Faltering queen?

Discussion in 'General Beekeeping' started by Zookeep, Feb 4, 2012.

  1. Zookeep

    Zookeep Active Member

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    now Ive never seen brood patters like this so thought I would post and ask,broods about 50/50 drone and worker but its only happening with the new comb not the old, maybe its cell size? too close between worker and drone cell so the queen keeps switching back and forth? or is the queen just starting to fire bad eggs every now and then?
     

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  2. PerryBee

    PerryBee New Member

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    Is this just on one frame Zookeep? If you do not have a lot of drones at this time, this just may be their way of raising some. Sometimes they can mess up really nice worker comb if they realy want to raise some drones.
    Also, is this a new (just mated queen)? Sometimes they take a few days to get their rythme or groove on the right track and settle down, even laying more than one egg per cell when they first start.
    Taking pictures and posting will probably get you the answers you're looking for! :thumbsup:
     

  3. riverrat

    riverrat New Member

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    was this frame on the outer edge of the brood nest. I dont believe having a frame like this is entirely unusual. I have read when the bees pull new comb some times the first frame will be a lot of drone cells. I wouldnt judge the queen over one frame. Whats the others looking like?
     
  4. Zookeep

    Zookeep Active Member

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    it was in the upper box in newly drawn comb and only 2 frames are like this but they were in the middle of the upper box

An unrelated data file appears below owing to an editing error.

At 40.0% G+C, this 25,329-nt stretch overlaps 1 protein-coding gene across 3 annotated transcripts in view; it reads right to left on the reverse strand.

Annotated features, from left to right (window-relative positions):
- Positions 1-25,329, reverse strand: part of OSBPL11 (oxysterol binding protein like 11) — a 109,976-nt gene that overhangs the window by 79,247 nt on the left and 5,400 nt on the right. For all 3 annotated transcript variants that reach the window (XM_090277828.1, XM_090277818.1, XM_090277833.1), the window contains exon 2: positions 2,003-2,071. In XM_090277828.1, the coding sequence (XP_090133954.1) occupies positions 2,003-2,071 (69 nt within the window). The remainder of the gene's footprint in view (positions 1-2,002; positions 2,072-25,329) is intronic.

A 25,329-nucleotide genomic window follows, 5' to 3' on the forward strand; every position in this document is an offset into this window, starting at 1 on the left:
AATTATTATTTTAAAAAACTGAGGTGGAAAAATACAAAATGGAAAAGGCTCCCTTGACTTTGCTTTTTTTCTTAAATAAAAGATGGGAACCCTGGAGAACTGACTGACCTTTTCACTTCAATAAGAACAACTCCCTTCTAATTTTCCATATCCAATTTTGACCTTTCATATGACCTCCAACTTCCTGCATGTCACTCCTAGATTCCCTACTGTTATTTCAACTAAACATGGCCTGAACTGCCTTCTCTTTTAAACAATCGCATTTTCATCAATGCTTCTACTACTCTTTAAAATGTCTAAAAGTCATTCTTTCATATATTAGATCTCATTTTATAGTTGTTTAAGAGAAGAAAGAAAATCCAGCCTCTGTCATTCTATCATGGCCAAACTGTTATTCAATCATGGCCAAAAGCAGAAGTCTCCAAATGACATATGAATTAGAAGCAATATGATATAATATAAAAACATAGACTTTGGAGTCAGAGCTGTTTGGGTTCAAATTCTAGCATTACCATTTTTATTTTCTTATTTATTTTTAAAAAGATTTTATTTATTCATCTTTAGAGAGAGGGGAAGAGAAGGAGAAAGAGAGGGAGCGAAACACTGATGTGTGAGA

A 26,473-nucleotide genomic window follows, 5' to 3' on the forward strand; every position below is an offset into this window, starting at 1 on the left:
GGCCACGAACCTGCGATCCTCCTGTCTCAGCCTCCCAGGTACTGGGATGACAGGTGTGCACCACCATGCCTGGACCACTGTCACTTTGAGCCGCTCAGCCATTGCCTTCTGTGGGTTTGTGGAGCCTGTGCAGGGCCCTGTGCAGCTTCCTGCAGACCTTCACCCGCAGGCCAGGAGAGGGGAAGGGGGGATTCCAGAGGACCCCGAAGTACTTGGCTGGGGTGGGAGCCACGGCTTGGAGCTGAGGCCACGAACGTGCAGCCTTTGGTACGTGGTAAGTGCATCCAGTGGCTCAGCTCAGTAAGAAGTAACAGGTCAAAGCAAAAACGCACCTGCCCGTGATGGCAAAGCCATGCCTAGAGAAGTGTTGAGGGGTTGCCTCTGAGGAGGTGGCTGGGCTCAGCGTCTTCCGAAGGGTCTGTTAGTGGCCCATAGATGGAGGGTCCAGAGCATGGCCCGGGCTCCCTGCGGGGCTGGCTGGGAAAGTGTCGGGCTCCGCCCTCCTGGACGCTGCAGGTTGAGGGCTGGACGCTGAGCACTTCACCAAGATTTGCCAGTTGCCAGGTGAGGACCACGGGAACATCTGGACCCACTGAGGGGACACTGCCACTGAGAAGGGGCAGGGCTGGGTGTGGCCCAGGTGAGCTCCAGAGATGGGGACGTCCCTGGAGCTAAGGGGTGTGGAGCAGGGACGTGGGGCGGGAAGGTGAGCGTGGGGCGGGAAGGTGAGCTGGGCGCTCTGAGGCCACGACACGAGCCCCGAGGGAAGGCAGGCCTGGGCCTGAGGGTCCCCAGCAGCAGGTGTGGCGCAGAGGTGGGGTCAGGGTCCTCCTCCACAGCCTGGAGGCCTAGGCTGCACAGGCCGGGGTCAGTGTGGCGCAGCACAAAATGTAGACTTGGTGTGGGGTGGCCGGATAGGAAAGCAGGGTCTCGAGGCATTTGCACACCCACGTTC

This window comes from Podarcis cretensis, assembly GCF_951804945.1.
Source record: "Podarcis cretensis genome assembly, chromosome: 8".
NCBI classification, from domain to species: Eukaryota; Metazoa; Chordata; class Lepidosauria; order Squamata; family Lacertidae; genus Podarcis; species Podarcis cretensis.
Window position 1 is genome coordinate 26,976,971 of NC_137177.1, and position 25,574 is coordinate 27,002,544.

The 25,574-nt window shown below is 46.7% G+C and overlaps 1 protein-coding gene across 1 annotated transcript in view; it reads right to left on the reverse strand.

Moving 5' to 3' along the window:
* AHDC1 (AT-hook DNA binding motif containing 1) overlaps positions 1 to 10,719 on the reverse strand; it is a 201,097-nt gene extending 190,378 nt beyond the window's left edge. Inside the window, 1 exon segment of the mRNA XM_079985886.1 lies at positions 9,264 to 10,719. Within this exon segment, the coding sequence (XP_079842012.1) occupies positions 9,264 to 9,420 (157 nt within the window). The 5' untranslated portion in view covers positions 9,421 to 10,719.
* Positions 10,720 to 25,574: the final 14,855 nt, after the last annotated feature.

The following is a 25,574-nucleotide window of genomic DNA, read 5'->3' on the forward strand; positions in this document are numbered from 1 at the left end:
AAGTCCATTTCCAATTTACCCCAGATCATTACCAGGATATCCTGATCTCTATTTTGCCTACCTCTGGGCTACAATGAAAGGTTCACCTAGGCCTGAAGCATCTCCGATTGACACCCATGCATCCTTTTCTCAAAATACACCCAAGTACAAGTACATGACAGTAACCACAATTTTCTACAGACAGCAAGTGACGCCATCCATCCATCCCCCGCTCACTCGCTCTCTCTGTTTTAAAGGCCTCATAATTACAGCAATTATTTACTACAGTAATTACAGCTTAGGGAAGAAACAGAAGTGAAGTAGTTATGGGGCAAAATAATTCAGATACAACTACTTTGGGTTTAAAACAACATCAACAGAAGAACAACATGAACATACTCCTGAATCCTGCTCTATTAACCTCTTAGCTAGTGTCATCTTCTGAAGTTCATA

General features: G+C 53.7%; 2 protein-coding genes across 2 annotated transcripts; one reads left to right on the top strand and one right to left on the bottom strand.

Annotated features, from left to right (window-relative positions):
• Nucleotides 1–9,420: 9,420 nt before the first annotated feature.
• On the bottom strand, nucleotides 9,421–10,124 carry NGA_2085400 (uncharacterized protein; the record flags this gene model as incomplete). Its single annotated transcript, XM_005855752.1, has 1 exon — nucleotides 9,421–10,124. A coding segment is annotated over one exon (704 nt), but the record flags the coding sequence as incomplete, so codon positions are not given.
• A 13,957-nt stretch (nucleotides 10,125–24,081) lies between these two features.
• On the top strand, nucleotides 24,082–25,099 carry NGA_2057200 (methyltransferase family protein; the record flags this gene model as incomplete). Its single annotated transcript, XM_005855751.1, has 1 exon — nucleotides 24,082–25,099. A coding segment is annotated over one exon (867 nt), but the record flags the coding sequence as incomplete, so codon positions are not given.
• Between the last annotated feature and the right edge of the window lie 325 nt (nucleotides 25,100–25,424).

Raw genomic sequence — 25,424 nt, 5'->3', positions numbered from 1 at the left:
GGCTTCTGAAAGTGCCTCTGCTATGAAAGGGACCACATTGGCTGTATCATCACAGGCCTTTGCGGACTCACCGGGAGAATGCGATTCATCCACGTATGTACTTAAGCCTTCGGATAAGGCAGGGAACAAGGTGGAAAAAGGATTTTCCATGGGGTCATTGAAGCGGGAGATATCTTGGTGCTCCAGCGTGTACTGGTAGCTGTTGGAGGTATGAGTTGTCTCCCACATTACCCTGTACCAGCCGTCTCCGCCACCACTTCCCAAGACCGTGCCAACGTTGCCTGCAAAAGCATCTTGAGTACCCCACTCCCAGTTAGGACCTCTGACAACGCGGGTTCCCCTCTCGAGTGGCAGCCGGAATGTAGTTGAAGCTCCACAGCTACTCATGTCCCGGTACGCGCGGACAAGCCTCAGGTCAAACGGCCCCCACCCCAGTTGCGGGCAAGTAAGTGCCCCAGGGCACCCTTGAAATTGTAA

5. riverrat

    riverrat New Member

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    sounds normal to me
     
  6. Zookeep

    Zookeep Active Member

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    Good to hear, I will check the rest of the boxes of the hive but I think it was just the 2 frames.
     
  7. sqkcrk

    sqkcrk New Member

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    Whenever I see drones being layed in worker cells, which is what that looks like to me, I figure that the queen is bad, not that the cell size of too close to in between.

    Were there any other combs which were all worker? Except what was actually drone cell sized comb?

    How old is this queen? If she is new, I would suspect incomplete mating. Pinch her head and add a new queen.

    If she is old, she is a failing queen. Pinch her head and add a new queen.
     
  8. G3farms

    G3farms New Member

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    I will have to agree with Mark on this one.

    What is in the other cells that are not capped?
     
  9. Iddee

    Iddee New Member

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    Is the foundation plastic or wax?
     
  10. Zookeep

    Zookeep Active Member

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    plastic, just took a good look at all the frames and noticed that there own cells are a bit smaller then the plastic foundation cells they had drawn out, also there own comb I used is almost all worker capped not like plastic capped with 50/50 drone and workers. Im glad I didnt squish her, I put her and 4 built frames and 1 new into a nuc and sized the full hive down to 2-9 inch 10 frame brood boxes,capped queen cells in the middle of the top box with a few others being built, other good news is Ive seen a few drones at the entrances, so mating flights are not far away
     
  11. Iddee

    Iddee New Member

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    I thought that might have an effect on it.
     
  12. riverrat

    riverrat New Member

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    im sticking by this is normal under the conditions described. Glad we can agree to disagree here :goodpost: :thumbsup:
     
  13. PerryBee

    PerryBee New Member

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    Are you saying that this may have been the result of plastic foundation Iddee?

    If you want to get rid of it Zookeep, just scrape that area off the plastic. Would be a good chance to see if there are any mites in the drone brood at the same time.
     
  14. sqkcrk